Of all things, a few days ago she had one story picked up by two publications.  OK, egg on her face.  She absolutely lives for these two words: SIMULTANEOUS SUBMISSIONS.  It’s just never happened to her before:  two magazines wanting the same story.  She must be in some kind of zone.

Then there was a new message yesterday, from Café Irreal.  They’ve published her once before: that story was “Appetites.”

The one they will publish this August is “The Secret Room,” an odd little story which she wrote last year, It begins with these lines:

For years the Queen had tried to learn what was behind the locked door in the east tower of her husband’s castle.

The locks were intricate couplings of brass and silver.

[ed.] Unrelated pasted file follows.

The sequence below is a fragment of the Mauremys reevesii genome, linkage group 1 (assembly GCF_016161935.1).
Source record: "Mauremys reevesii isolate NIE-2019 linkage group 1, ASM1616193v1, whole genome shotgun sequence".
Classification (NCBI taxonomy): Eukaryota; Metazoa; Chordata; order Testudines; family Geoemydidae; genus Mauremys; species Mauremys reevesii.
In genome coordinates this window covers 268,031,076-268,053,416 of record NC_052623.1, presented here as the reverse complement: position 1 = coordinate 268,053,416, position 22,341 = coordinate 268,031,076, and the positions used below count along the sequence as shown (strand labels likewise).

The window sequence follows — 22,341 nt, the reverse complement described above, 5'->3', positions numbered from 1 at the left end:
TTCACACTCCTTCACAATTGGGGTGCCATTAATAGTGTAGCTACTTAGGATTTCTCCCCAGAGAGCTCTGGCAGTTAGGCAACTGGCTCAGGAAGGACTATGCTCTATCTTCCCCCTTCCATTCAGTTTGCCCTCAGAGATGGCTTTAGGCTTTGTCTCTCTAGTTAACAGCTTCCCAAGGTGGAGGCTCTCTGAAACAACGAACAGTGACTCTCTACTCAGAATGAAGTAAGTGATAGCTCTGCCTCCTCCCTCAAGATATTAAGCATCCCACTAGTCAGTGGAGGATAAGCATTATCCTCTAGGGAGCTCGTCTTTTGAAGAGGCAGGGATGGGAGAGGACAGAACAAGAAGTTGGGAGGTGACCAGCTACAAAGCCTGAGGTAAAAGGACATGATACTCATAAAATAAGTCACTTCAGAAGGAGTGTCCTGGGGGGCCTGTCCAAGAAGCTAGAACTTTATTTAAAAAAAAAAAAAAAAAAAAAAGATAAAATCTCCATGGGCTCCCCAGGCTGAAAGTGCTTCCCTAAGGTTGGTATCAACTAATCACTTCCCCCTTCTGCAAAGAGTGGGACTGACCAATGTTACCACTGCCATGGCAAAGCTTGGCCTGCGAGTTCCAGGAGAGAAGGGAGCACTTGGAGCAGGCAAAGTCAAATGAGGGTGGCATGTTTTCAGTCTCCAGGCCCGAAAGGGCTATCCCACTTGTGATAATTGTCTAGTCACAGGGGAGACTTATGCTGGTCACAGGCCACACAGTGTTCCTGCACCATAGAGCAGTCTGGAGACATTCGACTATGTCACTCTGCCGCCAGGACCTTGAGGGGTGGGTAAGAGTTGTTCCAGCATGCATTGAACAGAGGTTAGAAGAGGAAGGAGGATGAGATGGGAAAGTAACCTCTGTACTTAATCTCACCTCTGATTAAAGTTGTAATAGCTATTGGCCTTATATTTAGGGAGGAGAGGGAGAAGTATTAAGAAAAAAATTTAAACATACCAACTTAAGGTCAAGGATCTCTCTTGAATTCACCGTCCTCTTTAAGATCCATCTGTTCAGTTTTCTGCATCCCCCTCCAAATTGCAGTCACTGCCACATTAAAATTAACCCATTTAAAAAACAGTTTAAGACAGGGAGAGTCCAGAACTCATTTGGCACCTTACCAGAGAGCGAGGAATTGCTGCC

Self loves writing fables.

And, in a last-ditch effort to storm through her Pile of Stuff, she picks out yet another New Yorker. Appropriately enough (given the subject matter of “The Secret Room”), it is an article on Death Certificates, written by Kathryn Schulz, from the April 7, 2014 issue.  Apparently, the Death Certificate had its start in “in early sixteenth-century England, in a form known as the Billy of Mortality.  The antecedent of the Bill of Mortality does not exist.  No earlier civilization we know of kept systemic track of its dead: not ancient Egyptians, for all their elaborate funerary customs; not the Greeks; not the Romans, those otherwise assiduous centralized bookkeepers.”

One would have thought the early Christian church would have stepped in here, but no:  “the church was interested in the fate of the soul, not the body.  If the goal of life is to gain access to heaven, and death is in God’s hands, there’s no point, and no grace, in dwelling on the particulars of how we die.”

Alas, self can blog no further.  7:46 a.m. and she’s still got to prepare a manuscript to send out today, to yet another literary contest.

Stay tuned, dear blog readers.  Stay tuned.